11 September 2018

Writing - Reflections and Narratives


unsplash-logoClem Onojeghuo

Time and time again, I face learners who struggle with the challenge of writing. Often, they are writing in a second or third language. Often, they have not had the academic training or practice of writing well in their first language and then often enough, feel insecure when it is necessary to write in English.  For any educator who teachers a second/foreign language, this scenario will quite likely be familiar. 

Nevertheless, writing continues to be an important skill, both in academic and professional environments. Increasingly, reflective writing is taking a more visible role in the learning process - not only requiring learners to keep a learning journal, but for learners to think critically about their learning process.  Again, this is not necessarily new, even though the role of reflection is now being more widespread and becoming common practice in many educational settings. 

As Nigel Coutts points out, 

"Our students require now, as perhaps they have for a long time, skills and dispositions which will allow them to find and solve problems, deal with complexity and ambiguity and communicate their ideas with clarity. Knowledge may not have the value and power that it once did in times before Google, but being devoid of knowledge is a state of being no-one would argue for. Skills or knowledge alone have little real world value. Intelligence is being able to use what you know in new ways and to solve new problems. "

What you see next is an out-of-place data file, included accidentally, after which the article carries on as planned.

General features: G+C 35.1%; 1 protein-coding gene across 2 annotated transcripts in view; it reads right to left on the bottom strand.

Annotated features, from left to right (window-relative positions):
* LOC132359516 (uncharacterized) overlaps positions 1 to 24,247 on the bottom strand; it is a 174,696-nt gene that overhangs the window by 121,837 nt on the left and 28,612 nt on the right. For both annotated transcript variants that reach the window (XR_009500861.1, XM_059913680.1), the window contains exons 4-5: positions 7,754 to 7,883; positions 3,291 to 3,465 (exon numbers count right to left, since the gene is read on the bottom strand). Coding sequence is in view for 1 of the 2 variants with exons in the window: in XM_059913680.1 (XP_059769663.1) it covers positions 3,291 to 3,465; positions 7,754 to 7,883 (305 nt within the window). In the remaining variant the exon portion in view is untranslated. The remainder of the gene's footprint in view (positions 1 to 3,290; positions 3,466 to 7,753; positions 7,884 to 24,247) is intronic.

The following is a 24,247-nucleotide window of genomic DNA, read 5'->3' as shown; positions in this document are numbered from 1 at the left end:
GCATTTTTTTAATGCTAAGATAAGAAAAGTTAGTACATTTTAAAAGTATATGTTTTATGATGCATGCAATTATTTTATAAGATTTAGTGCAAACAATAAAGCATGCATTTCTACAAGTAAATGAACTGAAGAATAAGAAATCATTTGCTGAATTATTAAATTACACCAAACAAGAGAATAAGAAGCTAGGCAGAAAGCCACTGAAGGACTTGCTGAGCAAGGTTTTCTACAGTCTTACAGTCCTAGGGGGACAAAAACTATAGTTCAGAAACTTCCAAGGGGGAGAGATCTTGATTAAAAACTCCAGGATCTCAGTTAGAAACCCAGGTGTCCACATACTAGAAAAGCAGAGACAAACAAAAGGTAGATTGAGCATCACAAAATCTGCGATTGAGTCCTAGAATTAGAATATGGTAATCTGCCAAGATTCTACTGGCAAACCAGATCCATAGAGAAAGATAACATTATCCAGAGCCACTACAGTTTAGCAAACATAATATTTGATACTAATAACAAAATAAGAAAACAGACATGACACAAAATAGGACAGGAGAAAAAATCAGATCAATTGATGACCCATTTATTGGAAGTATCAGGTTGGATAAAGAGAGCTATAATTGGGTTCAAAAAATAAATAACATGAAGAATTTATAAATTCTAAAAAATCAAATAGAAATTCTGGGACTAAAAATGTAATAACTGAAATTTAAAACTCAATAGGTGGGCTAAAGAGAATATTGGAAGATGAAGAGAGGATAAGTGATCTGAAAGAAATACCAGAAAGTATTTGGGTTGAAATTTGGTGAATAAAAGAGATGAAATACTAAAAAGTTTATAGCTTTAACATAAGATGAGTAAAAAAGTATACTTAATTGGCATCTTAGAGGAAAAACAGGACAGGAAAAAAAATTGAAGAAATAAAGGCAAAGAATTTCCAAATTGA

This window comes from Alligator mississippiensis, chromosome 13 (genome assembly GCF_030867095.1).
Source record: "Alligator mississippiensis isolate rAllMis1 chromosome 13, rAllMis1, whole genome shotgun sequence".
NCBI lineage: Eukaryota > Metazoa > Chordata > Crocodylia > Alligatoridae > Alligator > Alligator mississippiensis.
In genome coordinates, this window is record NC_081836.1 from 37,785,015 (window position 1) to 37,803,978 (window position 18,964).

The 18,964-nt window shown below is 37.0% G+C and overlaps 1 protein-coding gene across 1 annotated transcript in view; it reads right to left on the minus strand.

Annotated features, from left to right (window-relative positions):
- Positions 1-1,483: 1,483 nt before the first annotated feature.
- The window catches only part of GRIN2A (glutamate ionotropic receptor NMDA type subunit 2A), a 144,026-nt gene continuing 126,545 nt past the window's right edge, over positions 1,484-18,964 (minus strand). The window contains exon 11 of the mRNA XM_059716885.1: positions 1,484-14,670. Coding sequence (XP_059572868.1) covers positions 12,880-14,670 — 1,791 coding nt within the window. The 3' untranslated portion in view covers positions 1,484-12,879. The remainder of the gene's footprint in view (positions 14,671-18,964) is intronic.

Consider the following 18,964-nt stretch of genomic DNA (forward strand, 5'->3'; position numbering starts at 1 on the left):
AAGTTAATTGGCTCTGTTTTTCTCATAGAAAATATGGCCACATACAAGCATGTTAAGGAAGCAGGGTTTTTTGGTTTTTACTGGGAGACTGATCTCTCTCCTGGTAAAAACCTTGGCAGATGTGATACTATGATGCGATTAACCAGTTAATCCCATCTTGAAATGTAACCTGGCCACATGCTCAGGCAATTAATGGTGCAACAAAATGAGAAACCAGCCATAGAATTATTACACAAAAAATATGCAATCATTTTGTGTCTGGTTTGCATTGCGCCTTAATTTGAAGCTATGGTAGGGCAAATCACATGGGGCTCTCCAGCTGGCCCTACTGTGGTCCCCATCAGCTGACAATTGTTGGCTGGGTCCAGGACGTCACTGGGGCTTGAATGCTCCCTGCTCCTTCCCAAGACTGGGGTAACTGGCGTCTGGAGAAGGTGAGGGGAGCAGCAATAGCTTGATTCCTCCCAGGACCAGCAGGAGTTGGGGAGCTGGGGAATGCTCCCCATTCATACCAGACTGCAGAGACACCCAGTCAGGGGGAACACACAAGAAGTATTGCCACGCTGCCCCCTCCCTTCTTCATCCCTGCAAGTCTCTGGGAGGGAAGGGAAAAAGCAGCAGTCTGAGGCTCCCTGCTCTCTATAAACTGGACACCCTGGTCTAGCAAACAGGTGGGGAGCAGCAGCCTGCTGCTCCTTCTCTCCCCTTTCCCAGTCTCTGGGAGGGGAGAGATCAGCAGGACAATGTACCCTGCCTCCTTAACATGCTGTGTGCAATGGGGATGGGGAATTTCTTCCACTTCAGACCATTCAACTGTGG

One of these skills is, writing. Writing helps one to reflect and to clarify ideas which may otherwise be transient and consequently lost to the learner. Writing helps one to make sense of our experiences, our learning and how one can best relate the learning experience to the world outside the classroom.  In many ways, the act of writing, of reflecting, is learning by doing - something all learners need to have experience of. 

Below are 2 videos which help learners to understand the reasons for reflective writing,
based,  as many may be familiar  with, the Gibbs reflection cycle. 




As for writing for pleasure, for discovery and letting one's imagination run loose, and creating one's own fictional narratives, there is Edward - .
Write your First Novel

For budding authors or simply for learners who wish to write, Edward - Write your First Novel  is a great place to start.







Lastly, I'd like to thank Nik Peachey with whom I first learnt about Edward - Write Your First Novel. 

unsplash-logoKaeyla McGee

How will you be encouraging writing this academic year?

What narrative writings will your learners experiment with?


Further Suggestions:

Debating false dichotomies: a new front in the education wars - Nigel Coutts

The Trick Question

Reflecting Learning on Teacher Training Courses


Do You Imagine?



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